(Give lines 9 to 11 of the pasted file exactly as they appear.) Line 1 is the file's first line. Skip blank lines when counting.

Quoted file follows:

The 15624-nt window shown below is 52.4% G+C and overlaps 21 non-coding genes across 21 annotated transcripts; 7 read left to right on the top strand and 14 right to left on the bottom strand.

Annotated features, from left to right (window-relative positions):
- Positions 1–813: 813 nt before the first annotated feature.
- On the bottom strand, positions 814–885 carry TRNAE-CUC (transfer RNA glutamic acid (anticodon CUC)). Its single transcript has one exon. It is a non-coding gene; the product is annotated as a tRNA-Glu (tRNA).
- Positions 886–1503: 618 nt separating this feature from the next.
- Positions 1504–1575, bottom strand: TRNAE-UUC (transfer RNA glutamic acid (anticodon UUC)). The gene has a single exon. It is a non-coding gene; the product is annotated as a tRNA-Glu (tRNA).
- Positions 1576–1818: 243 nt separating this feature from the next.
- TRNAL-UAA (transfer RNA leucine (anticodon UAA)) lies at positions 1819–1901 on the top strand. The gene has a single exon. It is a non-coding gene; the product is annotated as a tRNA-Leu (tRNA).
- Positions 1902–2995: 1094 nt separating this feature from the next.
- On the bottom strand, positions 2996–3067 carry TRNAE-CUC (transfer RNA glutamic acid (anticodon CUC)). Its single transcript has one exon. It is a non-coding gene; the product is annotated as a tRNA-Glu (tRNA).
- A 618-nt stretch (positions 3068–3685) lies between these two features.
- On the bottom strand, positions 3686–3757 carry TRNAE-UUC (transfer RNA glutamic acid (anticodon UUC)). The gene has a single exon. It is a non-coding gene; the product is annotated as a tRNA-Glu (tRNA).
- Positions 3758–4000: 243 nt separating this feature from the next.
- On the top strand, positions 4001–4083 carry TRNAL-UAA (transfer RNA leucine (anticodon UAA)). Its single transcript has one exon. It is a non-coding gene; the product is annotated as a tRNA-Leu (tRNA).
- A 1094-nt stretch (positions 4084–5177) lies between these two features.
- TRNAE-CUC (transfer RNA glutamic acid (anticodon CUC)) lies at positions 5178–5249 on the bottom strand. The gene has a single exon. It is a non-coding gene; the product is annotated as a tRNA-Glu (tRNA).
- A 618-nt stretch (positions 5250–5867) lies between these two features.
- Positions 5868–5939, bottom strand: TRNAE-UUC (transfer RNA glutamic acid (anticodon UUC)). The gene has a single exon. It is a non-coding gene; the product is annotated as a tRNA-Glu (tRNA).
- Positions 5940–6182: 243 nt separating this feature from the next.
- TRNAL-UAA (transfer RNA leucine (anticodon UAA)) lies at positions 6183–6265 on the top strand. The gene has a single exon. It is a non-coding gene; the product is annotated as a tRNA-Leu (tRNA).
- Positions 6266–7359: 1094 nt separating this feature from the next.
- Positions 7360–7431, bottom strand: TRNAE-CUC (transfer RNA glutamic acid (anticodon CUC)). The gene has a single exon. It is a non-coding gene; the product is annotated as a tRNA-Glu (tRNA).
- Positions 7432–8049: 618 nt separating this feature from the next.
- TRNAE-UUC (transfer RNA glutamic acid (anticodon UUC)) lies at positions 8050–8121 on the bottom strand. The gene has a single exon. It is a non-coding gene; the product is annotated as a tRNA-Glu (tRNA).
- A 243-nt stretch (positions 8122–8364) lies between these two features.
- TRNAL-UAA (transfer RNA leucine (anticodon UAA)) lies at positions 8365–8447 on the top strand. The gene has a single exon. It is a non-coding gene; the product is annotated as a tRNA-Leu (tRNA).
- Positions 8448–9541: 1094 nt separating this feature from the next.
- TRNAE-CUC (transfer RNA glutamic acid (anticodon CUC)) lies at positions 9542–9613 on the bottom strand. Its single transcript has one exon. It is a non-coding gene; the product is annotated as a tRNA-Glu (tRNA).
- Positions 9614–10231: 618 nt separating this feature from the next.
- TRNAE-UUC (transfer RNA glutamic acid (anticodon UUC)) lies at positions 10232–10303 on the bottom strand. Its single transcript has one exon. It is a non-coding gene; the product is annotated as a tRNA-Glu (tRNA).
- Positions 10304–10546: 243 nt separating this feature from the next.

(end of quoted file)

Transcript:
- Positions 1902–2995: 1094 nt separating this feature from the next.
- On the bottom strand, positions 2996–3067 carry TRNAE-CUC (transfer RNA glutamic acid (anticodon CUC)). Its single transcript has one exon. It is a non-coding gene; the product is annotated as a tRNA-Glu (tRNA).
- A 618-nt stretch (positions 3068–3685) lies between these two features.